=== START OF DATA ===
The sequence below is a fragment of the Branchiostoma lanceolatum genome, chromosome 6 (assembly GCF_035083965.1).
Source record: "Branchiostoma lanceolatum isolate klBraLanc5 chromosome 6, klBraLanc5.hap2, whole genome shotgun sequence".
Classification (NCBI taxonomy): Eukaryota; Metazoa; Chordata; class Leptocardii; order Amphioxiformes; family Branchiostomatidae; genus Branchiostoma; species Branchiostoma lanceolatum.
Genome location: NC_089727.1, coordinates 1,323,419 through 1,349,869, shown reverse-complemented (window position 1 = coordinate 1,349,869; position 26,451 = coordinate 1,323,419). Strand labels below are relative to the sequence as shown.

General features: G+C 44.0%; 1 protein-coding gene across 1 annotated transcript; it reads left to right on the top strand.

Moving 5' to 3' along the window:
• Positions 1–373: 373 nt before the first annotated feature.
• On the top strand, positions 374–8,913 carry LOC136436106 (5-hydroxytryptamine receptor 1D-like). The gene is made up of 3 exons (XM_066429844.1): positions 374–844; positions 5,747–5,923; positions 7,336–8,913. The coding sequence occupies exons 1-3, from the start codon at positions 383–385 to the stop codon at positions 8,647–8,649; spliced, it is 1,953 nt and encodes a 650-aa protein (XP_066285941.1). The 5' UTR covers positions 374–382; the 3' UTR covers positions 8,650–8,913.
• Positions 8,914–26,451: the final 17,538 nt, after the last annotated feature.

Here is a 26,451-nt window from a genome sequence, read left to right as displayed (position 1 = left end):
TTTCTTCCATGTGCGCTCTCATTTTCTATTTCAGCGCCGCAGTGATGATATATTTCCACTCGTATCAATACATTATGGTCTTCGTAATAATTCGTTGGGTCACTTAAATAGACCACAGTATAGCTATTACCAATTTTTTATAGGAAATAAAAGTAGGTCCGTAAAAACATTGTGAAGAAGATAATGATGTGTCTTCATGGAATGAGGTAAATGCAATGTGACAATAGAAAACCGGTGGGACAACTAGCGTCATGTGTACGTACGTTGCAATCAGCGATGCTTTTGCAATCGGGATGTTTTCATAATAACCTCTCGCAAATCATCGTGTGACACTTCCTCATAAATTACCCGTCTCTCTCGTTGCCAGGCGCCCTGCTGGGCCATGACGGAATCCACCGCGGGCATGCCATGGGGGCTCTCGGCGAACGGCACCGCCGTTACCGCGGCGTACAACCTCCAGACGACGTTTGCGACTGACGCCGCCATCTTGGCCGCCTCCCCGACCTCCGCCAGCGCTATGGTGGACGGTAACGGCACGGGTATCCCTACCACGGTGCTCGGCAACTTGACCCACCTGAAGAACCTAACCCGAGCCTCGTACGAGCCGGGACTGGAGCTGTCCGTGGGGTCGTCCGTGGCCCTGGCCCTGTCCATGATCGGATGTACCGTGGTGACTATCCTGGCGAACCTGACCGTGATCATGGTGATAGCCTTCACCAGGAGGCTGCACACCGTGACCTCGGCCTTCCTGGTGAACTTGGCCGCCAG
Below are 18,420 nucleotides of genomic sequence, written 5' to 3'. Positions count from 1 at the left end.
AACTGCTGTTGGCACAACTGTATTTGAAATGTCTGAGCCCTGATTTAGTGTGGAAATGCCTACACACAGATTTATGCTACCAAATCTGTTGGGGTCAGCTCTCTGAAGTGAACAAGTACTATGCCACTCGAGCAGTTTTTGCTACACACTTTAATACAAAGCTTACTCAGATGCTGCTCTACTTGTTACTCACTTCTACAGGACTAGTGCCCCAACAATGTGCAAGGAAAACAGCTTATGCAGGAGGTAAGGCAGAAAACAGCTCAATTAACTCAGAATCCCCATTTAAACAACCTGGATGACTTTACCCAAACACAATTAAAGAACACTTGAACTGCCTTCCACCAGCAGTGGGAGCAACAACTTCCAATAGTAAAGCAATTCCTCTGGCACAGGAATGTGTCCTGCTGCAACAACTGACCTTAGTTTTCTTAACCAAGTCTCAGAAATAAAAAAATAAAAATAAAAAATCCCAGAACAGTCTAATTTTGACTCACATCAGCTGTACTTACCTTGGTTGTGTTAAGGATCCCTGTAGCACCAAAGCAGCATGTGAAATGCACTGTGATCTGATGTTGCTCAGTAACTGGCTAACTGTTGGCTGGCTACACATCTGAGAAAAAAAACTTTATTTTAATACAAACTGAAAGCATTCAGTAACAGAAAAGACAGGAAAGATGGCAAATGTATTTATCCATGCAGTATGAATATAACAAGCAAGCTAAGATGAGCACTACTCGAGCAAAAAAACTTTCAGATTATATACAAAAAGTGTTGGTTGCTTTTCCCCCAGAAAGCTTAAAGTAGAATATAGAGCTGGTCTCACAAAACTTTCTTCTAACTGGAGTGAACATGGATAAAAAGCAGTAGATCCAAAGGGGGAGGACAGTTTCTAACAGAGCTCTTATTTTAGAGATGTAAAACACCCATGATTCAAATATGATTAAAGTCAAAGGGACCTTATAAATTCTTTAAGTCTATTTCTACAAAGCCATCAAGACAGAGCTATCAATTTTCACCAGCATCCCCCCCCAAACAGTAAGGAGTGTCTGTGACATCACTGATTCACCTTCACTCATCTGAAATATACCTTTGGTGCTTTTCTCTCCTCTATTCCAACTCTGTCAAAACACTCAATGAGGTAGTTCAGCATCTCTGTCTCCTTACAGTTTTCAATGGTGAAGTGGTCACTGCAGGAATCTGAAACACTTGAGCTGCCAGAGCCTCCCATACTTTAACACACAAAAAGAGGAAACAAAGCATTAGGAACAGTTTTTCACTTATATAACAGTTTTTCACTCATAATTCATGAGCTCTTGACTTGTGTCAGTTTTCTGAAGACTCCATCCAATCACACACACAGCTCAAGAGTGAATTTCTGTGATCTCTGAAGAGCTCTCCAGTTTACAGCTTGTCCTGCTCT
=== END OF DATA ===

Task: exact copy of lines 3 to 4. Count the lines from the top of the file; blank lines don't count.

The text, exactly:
Classification (NCBI taxonomy): Eukaryota; Metazoa; Chordata; class Leptocardii; order Amphioxiformes; family Branchiostomatidae; genus Branchiostoma; species Branchiostoma lanceolatum.
Genome location: NC_089727.1, coordinates 1,323,419 through 1,349,869, shown reverse-complemented (window position 1 = coordinate 1,349,869; position 26,451 = coordinate 1,323,419). Strand labels below are relative to the sequence as shown.